Wal-Mart Turns Attention to Africa

Discussion
Sep 28, 2010
George Anderson

By George Anderson

There may have been some who expected Wal-Mart to try to
buy its way into the South African market through an acquisition, but most
seem to have been taken off guard by the company’s non-binding offer to acquire
Massmart for around $4.8 billion in cash.

Massmart, which The New York Times described
as a cross between Home Depot and Wal-Mart, is the third largest retailing
company in South Africa. It is the largest food retailer in the region with
stores in 14 African nations below the Sahara.

Doug McMillon, president and
chief executive of Walmart International, said in a statement, “We have
the opportunity to leverage our experience from around the world to more effectively
serve customers, create opportunities for our associates and add shareholder
value. …This region of the world fits with our focus on large, high growth
markets. This potential combination with a market leader will enable us to
add value to an already successful business through investments in people and
technology.”

Brian Sozzi, an analyst with Wall Street Securities, described
the bid as coming out of “left field,” in a research note.

“Though Massmart would benefit from the Wal-Mart know-how and its best
of class supply chain, the margin structure (18.1 percent) is well below Wal-Mart
at around a 24 percent gross margin and a six percent operating margin,” wrote
Mr. Sozzi. “Keep in mind the South African retail marketplace appears
highly competitive, maybe becoming more so if Wal-Mart decides to undercut
competitors further on price as it does in the U.S.”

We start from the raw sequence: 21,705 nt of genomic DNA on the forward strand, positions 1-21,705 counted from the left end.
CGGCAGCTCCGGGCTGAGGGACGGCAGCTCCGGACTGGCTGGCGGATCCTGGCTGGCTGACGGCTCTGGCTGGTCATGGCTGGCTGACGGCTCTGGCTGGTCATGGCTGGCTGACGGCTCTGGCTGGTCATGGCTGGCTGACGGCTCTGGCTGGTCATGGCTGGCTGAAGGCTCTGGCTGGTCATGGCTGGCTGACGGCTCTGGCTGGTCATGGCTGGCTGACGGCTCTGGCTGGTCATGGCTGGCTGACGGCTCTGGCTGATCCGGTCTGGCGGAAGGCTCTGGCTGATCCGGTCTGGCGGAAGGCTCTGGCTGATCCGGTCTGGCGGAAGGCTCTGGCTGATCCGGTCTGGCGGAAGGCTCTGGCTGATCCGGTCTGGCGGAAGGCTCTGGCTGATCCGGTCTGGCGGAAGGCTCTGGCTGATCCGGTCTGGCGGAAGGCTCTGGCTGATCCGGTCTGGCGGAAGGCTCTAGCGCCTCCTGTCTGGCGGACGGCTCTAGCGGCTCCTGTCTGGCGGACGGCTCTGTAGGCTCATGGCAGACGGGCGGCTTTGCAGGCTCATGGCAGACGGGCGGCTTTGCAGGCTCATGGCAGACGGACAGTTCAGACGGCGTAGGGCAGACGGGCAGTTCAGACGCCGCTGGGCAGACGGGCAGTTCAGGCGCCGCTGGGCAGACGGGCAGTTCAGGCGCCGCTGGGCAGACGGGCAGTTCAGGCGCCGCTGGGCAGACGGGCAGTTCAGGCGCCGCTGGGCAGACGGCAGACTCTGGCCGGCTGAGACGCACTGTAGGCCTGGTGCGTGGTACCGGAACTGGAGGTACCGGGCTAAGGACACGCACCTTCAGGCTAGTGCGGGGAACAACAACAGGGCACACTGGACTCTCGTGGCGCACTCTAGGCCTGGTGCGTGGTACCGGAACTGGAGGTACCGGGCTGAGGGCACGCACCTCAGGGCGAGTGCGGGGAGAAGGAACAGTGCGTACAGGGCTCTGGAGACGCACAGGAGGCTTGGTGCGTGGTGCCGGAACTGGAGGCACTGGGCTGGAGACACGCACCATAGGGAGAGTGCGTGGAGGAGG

Mr. Sozzi expressed
concern that the acquisition attempt could lead Wal-Mart to to take its eye
off of challenges in the U.S. market as well as in the U.K., where its Asda
division is rebounding, and in Japan, where it “has finally
gained traction” with Seiyu.

Should the MassMart deal go through, Wal-Mart would find itself managing an
organized workforce. Mr. McMillon said, “We respect and honor pre-existing
union relationships and are committed to abiding by South African labor laws.
We also look forward to serving communities and working with the leaders to
support the continued development and momentum in the region.”

South Africa’s largest labor union has come out against the deal, according
to a Wall Street Journal report. The Western Cape provincial arm of the Congress
of South African Trade Unions (Cosatu) said in a statement, “We will oppose
the setting up of any Wal-Mart stores in the Western Cape. These companies
are notoriously antiunion and anti-workers’ rights.”

Discussion Question: Would an acquisition of Massmart be a good or bad move
for Wal-Mart Stores at this time?

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7 Comments on "Wal-Mart Turns Attention to Africa"


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W. Frank Dell II
Guest
10 years 7 months ago